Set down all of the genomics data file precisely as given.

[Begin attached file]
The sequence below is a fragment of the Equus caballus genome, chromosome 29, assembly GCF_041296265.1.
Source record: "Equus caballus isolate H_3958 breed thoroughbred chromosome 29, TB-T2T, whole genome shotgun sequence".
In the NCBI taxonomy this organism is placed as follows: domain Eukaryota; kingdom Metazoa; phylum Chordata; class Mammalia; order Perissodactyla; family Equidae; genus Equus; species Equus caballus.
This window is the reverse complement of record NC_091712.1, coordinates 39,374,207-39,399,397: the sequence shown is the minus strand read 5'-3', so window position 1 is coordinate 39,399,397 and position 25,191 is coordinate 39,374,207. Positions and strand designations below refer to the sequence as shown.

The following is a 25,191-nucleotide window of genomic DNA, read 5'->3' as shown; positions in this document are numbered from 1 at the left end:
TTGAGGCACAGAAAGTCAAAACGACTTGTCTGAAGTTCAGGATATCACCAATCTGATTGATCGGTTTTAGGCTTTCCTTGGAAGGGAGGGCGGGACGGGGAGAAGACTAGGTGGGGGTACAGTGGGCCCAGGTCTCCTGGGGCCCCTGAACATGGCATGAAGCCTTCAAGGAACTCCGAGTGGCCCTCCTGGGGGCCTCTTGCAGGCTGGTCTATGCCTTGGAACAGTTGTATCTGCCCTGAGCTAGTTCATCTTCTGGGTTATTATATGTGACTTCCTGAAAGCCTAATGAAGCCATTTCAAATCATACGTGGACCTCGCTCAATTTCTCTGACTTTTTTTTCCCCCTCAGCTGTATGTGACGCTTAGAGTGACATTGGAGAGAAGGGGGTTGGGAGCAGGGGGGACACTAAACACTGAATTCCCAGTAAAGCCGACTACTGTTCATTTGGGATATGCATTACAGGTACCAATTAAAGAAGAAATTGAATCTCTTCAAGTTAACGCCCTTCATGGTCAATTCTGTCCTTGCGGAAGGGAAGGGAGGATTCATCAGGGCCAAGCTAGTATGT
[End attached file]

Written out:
The sequence below is a fragment of the Equus caballus genome, chromosome 29, assembly GCF_041296265.1.
Source record: "Equus caballus isolate H_3958 breed thoroughbred chromosome 29, TB-T2T, whole genome shotgun sequence".
In the NCBI taxonomy this organism is placed as follows: domain Eukaryota; kingdom Metazoa; phylum Chordata; class Mammalia; order Perissodactyla; family Equidae; genus Equus; species Equus caballus.
This window is the reverse complement of record NC_091712.1, coordinates 39,374,207-39,399,397: the sequence shown is the minus strand read 5'-3', so window position 1 is coordinate 39,399,397 and position 25,191 is coordinate 39,374,207. Positions and strand designations below refer to the sequence as shown.

The following is a 25,191-nucleotide window of genomic DNA, read 5'->3' as shown; positions in this document are numbered from 1 at the left end:
TTGAGGCACAGAAAGTCAAAACGACTTGTCTGAAGTTCAGGATATCACCAATCTGATTGATCGGTTTTAGGCTTTCCTTGGAAGGGAGGGCGGGACGGGGAGAAGACTAGGTGGGGGTACAGTGGGCCCAGGTCTCCTGGGGCCCCTGAACATGGCATGAAGCCTTCAAGGAACTCCGAGTGGCCCTCCTGGGGGCCTCTTGCAGGCTGGTCTATGCCTTGGAACAGTTGTATCTGCCCTGAGCTAGTTCATCTTCTGGGTTATTATATGTGACTTCCTGAAAGCCTAATGAAGCCATTTCAAATCATACGTGGACCTCGCTCAATTTCTCTGACTTTTTTTTCCCCCTCAGCTGTATGTGACGCTTAGAGTGACATTGGAGAGAAGGGGGTTGGGAGCAGGGGGGACACTAAACACTGAATTCCCAGTAAAGCCGACTACTGTTCATTTGGGATATGCATTACAGGTACCAATTAAAGAAGAAATTGAATCTCTTCAAGTTAACGCCCTTCATGGTCAATTCTGTCCTTGCGGAAGGGAAGGGAGGATTCATCAGGGCCAAGCTAGTATGT